Then the captain went himself, and got Mustapha to conduct him in the same way he had the others; but he did not put any mark on the house. Instead, he looked at it so carefully that he would know it when he saw it again. He then sent his men to buy nineteen mules and thirty-eight leather oil-jars, one full of oil and the rest empty. When they had brought them to the cave, he put a man in each of the empty jars, and loaded all the jars on the mules, and set out for the town so as to reach it about dark.

He led his mules through the streets till he reached the house of Ali Baba, to whom he applied for lodging; saying that he was an oil merchant who had just arrived, and could not find a place to stay. Ali Baba was hospitable and allowed him to drive his mules into his yard, where he unloaded them, and set the jars in rows, whispering to his men that when they should hear him throw a stone out of the window, they must come out of the jars, and he would join them. He then went into the house and was shown to a room.

Now it happened that Morgiana needed some oil, and as it was too late to buy any, she thought she would take a little out of the jars in the yard. So she went out with her oil-pot and drew near one of the jars to help herself, when, to her GREat surprise, she heard a man's voice within it say, softly, "Is it time?" Startled as she was, she did not lose her presence of mind, but answered, "Not yet, but presently." She went in this way to all of the jars, answering the same until she came, last of all, to the jar of oil.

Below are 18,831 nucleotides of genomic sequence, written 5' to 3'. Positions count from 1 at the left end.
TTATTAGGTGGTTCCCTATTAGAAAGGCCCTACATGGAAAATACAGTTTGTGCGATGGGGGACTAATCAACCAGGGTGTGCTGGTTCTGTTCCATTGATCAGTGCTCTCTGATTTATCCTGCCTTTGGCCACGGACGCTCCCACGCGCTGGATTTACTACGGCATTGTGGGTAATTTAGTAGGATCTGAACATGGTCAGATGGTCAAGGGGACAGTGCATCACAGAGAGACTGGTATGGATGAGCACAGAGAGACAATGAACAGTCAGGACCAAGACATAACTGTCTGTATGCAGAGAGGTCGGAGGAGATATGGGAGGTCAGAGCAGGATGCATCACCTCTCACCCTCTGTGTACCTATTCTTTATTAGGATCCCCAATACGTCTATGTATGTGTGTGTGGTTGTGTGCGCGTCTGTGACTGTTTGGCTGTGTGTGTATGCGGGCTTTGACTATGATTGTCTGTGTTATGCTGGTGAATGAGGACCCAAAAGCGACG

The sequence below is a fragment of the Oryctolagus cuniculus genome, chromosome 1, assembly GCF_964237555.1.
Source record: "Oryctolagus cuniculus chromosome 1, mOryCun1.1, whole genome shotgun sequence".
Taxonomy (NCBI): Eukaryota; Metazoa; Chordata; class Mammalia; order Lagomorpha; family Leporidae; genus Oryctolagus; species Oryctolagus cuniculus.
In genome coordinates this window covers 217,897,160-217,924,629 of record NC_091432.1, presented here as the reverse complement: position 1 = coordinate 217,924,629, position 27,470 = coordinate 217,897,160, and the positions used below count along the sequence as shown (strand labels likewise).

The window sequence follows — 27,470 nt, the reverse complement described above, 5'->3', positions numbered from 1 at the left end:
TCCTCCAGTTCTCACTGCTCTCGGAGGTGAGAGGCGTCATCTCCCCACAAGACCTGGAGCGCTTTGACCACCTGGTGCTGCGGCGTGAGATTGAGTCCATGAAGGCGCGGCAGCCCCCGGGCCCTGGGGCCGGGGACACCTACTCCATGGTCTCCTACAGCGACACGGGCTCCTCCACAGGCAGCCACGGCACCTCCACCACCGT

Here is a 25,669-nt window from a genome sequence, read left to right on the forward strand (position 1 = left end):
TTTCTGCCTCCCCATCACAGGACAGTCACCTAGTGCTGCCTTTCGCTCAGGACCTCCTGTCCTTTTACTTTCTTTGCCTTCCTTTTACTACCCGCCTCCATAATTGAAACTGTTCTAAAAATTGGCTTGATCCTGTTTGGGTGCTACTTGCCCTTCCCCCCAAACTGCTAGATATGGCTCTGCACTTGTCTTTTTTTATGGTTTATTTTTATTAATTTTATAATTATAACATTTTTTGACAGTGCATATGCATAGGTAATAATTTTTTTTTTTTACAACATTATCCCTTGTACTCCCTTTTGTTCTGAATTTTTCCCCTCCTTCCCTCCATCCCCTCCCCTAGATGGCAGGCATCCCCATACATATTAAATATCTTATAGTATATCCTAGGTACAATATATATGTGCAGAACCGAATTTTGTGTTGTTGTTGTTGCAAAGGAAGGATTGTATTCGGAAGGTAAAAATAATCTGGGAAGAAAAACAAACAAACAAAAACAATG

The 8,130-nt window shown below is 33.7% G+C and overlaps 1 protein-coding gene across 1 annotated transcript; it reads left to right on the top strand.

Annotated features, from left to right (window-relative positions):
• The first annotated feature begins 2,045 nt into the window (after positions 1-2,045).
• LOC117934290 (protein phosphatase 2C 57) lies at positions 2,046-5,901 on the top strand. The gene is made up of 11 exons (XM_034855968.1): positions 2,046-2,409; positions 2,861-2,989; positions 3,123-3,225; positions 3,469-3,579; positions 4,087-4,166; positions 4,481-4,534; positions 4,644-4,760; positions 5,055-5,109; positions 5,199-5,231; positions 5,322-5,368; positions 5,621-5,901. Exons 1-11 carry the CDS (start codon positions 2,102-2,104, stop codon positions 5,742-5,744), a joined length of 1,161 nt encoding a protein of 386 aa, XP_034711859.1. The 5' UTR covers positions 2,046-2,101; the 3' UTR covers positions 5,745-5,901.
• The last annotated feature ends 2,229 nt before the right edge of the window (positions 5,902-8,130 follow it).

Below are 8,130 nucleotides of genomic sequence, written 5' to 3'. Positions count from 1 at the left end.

She at once saw the danger to which her master was exposed, and laid a plan to avert it. She filled a GREat kettle from the jar of oil, and set it on the fire till the oil was boiling. Then she took it and poured enough into each jar to kill the robber inside. After that she went into the house; and, putting out her light, watched through a window to see what would happen.

She had not waited long before the captain, hearing no one stirring, opened his window and began throwing stones at the jars. But as no movement followed, he became alarmed and stole down into the yard, where he found that all of his men were dead. Full of rage and despair, he climbed over the wall of the yard and made his way off to the cave.

When Morgiana saw him go, she went to bed well pleased to have succeeded in saving her master and his family. The next morning she told Ali Baba of what she had done, and he and one of his servants dug a trench in his garden in which they buried the robbers.